Along Route 66

I came across an old Tulsa World article in the archives at the library recently. It was written a few months after Route 66 was federally de-certified and I found it quite interesting.  I have transcribed it below (exactly as written) with the photos from the article.  I’ll chime in a bit at the end.

Along Route 66 by Nick Foltz / Tulsa World

September 23, 1985

Like a meandering stream, U.S. 66 wandered 2,000 miles from Chicago to Santa Monica, Calif., crossing eight states.  Right in the middle of it was Tulsa, and many weary travelers stopped here to get their kicks on Route 66.

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For several decades, the 11th Street Bridge, above, has funneled motorists into downtown Tulsa. Small diners like the one in southwest Oklahoma, top inset, were designed to serve travelers quickly. Build in 1929, Vinita Conoco station’s trim, clean lines were meant to blend with residential area.

U.S. 66 dates back to 1926, and was the path for cross-country adventure for daring drivers of Tin Lizzies.  U.S. 66 had been in existence for years when Henry Ford started producing the Model-A, and gasoline was hand-pumped into cars that still had running boards, rumble seats and transmissions that didn’t know how to shift for themselves.

Like trees and vegetation hugging the banks of a stream, thousands of businesses spring up along the highway. The steady stream of traffic nourished diners, gas stations, hotels, garages and “tourist courts” as motels were called in the Depression years.

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In June of this year, the American Association of State Highway and Transportation officials voted to strip the trafficway of its “U.S.” designation and it became simply Highway 66. A victim of the interstate system, it had been replaced largely by I-40.

The 59-year-old highway still generates memories for motorists who traveled it in its early years: the aroma of frying hamburgers at a roadside stand, the dark, coolness of beer taverns, the mustiness of hotel rooms with evaporative coolers instead of air-conditions, cafe nickelodeons with faces swirling a rainbow of lights and ice cream parlors with marble-top tables and creaking ceiling fans.

Less romantic was the washboard surface of the highway that made it almost impossible for drivers to go to sleep at the steering wheel. As cars bumped along, they seemed to travel almost as far from side to side as they did forward.

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Park Plaza Court was built in 1930 with Alamo-style facade.

In Tulsa, U.S. 66 cut a swath down 11th Street and Southwest Boulevard in its 396-mile Oklahoma journey.  The Oklahoma leg has been the subject of an intensive research project by Oklahoma State University historians who have submitted a list of 33 structures as nominations to the National Register of Historic Places.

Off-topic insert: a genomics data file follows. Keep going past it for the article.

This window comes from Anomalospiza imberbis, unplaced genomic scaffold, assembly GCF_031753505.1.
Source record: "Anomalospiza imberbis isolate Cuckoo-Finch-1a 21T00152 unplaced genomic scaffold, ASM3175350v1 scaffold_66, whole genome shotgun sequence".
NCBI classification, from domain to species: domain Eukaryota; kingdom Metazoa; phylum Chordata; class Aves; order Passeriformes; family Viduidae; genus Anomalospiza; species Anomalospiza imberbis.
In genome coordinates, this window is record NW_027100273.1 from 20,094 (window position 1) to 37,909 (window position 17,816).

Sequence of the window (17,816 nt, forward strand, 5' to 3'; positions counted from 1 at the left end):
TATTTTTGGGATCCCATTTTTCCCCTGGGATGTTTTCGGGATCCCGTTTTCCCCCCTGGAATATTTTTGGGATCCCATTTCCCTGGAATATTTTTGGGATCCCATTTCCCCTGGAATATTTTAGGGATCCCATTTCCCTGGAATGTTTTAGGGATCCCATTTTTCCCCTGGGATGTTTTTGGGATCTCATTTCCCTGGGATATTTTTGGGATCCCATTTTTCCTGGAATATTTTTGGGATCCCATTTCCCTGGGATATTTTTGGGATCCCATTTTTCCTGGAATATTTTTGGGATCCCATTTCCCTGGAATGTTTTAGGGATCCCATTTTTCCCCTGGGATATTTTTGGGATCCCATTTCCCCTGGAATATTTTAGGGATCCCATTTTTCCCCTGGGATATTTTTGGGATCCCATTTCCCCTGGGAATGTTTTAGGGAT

Tulsa structures in the list include the Brookshire Motel, 11017 E. 11th St.; Will Rogers Motor Court, 5737 E. 11th St.; a structure that has been an auto dealer-ship and is now Elgin STreet Auto Trim, 1401 E. 11th St, a filling station, now the Car Care Clinic, 209 W. 11th St., the 11th Street Bridge over the Arkansas River; Park Plaza Court, 3512 Southwest Boulevard, and 66 Motel at 3660 Southwest Blvd.

A former auto dealership, now the Claremore Tire Co. at 625 W. Will Rogers, Claremore, and the Rock Creek Bridge west of Sapulpa, are also on the list.

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Auto trip shop on East 11th Street served as auto dealership in early years, according to researchers.

Dr. Joseph A. Stout Jr. researched the road’s colorful history, conducted field research by interviewing old-timers along the famed road, and wrote the text of a 65-page survey, edited by Dr. Mary Ann Anders.

Stout said the work allowed him to make a nostalgic study of the buildings “that represent the beginning of Americans becoming a mobile society – when they started traveling cross-country by car.

“Life was a lot less complicated then – there were no nuclear bombs, for instance – and it represents a period that we don’t want to lose. The roads were narrow and abominable, but they also had Burma Shave signs,” Stout commented.

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Tall, steel superstructure above, marks old bridges like the Rock Creek span west of Sapulpa.

The survey was financed by a historic preservation grant of about $120,000. Stout said he did not know how long it would take the National Register of Historic Places to respond to the list of nominations.


Reading this in 2018 is a mixed bag of emotion.  This was written before any historic associations were formed and nobody really knew what a movement Route 66 tourism would become. It makes my heart happy to know that so many people have a strong, positive connection to the Mother Road today. But there’s also a sadness in how much we’ve lost.

The sites mentioned in Tulsa that were submitted to the National Register are also a mixed bag today:

  • Brookshire Motel (abandoned and endangered)
  • Will Rogers Motor Court (demolished)
  • Discount Muffler (saved and in use)
  • Elgin Street Auto Trim (saved and in use)
  • Car Care Clinic (saved and in use)
  • 11th Street Bridge (closed off and unsuitable for traffic)
  • Park Plaza Court (demolished)
  • 66 Motel (demolished)

The Claremore site (Claremore Tire Co) has also been demolished but the Rock Creek Bridge has been saved.  I certainly hope that the current federal legislation marking Route 66 as a National Historic Trail passes and the efforts of preservationists continue to bring awareness to the roadside inventory along the Main Street of America.

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